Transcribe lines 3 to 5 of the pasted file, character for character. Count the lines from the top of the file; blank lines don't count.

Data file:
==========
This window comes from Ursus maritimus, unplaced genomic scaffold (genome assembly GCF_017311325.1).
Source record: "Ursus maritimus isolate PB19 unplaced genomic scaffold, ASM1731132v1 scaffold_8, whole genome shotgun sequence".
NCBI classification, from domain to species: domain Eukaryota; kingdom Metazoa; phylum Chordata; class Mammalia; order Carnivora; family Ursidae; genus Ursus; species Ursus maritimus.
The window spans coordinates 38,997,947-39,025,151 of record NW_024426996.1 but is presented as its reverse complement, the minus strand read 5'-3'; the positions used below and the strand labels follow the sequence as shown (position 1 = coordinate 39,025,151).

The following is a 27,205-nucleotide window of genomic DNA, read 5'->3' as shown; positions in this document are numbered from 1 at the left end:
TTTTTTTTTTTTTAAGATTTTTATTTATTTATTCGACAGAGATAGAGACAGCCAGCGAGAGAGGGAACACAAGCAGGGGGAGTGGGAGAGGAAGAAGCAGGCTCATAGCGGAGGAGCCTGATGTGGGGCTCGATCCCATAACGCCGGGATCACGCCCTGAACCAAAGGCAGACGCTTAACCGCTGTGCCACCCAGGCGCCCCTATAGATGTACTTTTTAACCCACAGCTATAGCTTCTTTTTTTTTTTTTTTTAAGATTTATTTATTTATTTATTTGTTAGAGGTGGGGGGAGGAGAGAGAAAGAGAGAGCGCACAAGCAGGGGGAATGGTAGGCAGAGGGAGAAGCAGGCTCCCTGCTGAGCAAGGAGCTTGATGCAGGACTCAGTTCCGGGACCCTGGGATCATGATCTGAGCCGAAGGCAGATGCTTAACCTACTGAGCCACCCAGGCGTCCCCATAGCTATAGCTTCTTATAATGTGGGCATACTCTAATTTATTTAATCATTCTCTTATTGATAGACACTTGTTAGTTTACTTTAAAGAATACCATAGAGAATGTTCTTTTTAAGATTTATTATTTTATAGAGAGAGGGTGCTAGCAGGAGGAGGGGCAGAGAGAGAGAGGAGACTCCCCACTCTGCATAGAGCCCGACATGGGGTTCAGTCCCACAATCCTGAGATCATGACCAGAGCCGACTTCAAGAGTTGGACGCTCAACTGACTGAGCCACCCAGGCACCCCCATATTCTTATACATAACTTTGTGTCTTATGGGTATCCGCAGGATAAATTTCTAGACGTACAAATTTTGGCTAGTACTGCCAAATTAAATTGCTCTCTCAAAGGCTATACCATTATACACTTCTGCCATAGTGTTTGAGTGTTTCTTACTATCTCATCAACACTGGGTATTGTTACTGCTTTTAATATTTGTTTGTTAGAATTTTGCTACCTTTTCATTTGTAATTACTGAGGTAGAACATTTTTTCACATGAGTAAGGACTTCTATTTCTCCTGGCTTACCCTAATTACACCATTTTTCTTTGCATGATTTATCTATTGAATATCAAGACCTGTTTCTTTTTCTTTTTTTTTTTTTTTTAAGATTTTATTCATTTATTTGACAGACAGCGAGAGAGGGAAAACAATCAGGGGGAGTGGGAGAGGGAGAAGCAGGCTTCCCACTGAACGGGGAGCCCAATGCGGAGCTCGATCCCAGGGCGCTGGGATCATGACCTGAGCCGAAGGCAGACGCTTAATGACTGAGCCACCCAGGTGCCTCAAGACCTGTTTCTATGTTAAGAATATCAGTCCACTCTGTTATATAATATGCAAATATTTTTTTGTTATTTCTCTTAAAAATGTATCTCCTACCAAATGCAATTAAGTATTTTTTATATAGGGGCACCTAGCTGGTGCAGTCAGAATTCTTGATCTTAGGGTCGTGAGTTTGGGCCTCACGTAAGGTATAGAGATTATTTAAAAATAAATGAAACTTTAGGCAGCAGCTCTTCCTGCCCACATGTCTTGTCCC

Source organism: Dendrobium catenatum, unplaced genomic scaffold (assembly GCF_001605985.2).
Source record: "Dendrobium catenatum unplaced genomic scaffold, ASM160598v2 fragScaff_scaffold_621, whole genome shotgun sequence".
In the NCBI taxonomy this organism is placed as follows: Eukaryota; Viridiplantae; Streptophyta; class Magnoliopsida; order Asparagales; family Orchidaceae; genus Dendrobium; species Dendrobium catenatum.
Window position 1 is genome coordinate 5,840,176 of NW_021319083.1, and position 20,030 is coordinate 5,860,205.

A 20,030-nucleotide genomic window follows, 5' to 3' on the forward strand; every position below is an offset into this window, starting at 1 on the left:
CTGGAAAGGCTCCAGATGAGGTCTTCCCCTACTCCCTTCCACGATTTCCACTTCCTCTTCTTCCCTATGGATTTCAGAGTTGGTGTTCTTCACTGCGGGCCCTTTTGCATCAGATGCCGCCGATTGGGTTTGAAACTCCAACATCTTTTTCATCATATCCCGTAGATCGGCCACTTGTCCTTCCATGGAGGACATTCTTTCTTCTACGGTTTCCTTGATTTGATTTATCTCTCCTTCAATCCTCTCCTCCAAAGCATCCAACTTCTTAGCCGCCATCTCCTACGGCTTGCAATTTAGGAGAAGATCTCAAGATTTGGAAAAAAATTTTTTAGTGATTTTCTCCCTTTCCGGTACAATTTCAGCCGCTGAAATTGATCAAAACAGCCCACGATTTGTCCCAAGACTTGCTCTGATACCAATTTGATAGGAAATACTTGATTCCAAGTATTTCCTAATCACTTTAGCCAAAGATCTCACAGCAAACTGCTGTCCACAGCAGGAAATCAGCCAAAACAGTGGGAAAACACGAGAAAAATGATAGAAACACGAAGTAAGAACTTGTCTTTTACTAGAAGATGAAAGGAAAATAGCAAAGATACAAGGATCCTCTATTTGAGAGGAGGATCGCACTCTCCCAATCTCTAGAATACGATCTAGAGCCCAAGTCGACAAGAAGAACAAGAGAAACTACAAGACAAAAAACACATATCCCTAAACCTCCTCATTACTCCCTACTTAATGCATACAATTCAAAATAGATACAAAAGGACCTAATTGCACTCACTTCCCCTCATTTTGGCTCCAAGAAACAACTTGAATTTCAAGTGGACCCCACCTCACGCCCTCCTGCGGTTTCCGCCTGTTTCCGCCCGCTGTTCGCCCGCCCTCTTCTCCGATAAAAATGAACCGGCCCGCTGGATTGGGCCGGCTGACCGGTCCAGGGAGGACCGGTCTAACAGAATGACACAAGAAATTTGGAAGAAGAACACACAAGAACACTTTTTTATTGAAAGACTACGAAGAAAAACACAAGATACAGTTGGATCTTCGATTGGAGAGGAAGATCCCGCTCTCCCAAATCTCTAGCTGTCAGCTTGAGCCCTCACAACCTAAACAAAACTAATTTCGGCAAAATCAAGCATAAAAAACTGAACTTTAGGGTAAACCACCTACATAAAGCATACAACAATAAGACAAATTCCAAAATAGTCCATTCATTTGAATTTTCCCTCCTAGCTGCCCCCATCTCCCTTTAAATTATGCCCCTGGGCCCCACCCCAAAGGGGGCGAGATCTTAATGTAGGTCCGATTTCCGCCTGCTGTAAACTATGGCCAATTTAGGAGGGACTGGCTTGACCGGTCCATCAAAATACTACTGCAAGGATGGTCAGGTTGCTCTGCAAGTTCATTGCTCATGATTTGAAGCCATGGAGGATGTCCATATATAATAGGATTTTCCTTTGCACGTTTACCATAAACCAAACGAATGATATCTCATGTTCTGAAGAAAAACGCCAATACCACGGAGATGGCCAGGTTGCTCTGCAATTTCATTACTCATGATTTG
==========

NCBI classification, from domain to species: domain Eukaryota; kingdom Metazoa; phylum Chordata; class Mammalia; order Carnivora; family Ursidae; genus Ursus; species Ursus maritimus.
The window spans coordinates 38,997,947-39,025,151 of record NW_024426996.1 but is presented as its reverse complement, the minus strand read 5'-3'; the positions used below and the strand labels follow the sequence as shown (position 1 = coordinate 39,025,151).

The following is a 27,205-nucleotide window of genomic DNA, read 5'->3' as shown; positions in this document are numbered from 1 at the left end: